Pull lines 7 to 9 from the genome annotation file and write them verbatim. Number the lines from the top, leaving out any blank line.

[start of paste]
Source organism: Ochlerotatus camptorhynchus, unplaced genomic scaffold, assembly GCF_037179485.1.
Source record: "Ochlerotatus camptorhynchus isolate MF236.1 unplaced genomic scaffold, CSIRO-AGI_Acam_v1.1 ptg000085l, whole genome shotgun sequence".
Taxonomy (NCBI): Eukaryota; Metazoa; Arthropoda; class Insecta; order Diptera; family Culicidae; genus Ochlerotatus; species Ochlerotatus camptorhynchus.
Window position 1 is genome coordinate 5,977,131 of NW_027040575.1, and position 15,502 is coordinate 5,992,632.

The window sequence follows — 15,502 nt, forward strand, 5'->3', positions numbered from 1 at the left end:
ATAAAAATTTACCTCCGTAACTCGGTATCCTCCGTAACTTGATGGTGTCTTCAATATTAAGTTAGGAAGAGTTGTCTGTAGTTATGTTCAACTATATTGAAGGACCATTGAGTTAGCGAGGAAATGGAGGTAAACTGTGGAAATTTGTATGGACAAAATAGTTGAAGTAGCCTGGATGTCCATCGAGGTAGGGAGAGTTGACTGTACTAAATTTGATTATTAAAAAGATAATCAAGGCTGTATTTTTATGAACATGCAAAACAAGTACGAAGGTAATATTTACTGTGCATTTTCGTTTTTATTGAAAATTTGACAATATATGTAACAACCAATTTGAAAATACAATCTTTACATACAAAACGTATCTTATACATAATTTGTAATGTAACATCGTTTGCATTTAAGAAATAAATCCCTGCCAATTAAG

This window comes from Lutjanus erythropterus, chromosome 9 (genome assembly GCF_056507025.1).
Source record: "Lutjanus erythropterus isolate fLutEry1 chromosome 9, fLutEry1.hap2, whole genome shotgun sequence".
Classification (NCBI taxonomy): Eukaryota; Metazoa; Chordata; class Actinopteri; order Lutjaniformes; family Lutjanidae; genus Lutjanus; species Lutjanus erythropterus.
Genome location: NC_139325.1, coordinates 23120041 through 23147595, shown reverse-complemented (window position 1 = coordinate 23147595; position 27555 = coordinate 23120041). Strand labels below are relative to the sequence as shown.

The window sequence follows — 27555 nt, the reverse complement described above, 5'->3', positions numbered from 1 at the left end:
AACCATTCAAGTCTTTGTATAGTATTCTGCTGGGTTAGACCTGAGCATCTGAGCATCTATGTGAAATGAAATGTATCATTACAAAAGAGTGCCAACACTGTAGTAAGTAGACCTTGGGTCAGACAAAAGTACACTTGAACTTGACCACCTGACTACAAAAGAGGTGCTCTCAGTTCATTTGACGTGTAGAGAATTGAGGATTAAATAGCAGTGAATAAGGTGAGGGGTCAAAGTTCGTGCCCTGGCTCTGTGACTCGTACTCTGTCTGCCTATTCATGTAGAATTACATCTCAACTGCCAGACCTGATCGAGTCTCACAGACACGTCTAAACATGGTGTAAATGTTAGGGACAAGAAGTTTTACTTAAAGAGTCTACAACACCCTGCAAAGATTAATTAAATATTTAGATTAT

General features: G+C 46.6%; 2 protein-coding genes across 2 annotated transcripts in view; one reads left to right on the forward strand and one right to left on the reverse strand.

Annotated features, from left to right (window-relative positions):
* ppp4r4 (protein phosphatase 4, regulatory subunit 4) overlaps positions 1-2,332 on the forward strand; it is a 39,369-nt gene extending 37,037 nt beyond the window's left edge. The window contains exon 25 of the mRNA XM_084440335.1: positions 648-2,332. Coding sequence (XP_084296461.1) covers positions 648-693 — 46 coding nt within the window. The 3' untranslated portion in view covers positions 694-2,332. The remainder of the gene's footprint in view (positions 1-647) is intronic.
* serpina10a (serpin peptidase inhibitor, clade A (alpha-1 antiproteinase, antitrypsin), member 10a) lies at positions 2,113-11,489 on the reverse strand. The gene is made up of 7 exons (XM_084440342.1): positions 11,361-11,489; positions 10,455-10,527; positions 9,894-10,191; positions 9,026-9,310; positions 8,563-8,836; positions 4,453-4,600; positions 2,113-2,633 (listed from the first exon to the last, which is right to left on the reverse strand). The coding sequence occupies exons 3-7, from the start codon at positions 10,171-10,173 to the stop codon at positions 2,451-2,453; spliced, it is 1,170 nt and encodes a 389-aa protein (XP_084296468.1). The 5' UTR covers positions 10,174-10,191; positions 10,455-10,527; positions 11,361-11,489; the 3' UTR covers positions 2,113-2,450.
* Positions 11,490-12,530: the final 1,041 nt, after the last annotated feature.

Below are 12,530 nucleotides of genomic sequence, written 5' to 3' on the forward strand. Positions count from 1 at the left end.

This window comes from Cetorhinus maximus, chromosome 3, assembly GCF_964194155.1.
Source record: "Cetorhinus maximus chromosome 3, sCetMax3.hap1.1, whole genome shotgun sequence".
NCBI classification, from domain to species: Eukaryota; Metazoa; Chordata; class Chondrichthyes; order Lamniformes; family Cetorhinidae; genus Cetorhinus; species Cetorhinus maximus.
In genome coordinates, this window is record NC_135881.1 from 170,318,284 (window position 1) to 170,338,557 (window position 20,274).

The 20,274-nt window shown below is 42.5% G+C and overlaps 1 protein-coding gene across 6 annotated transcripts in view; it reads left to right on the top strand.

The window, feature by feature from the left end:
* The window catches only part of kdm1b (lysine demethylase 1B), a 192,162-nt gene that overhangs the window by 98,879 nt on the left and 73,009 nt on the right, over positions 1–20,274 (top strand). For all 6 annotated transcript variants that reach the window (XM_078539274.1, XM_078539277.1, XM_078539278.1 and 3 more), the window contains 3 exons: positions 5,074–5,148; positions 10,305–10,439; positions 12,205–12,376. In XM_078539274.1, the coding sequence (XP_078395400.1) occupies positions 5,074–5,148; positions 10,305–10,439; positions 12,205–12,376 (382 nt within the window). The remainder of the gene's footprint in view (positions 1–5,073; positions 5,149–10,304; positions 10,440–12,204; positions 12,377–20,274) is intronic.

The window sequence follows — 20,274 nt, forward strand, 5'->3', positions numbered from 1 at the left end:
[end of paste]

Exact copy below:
This window comes from Lutjanus erythropterus, chromosome 9 (genome assembly GCF_056507025.1).
Source record: "Lutjanus erythropterus isolate fLutEry1 chromosome 9, fLutEry1.hap2, whole genome shotgun sequence".
Classification (NCBI taxonomy): Eukaryota; Metazoa; Chordata; class Actinopteri; order Lutjaniformes; family Lutjanidae; genus Lutjanus; species Lutjanus erythropterus.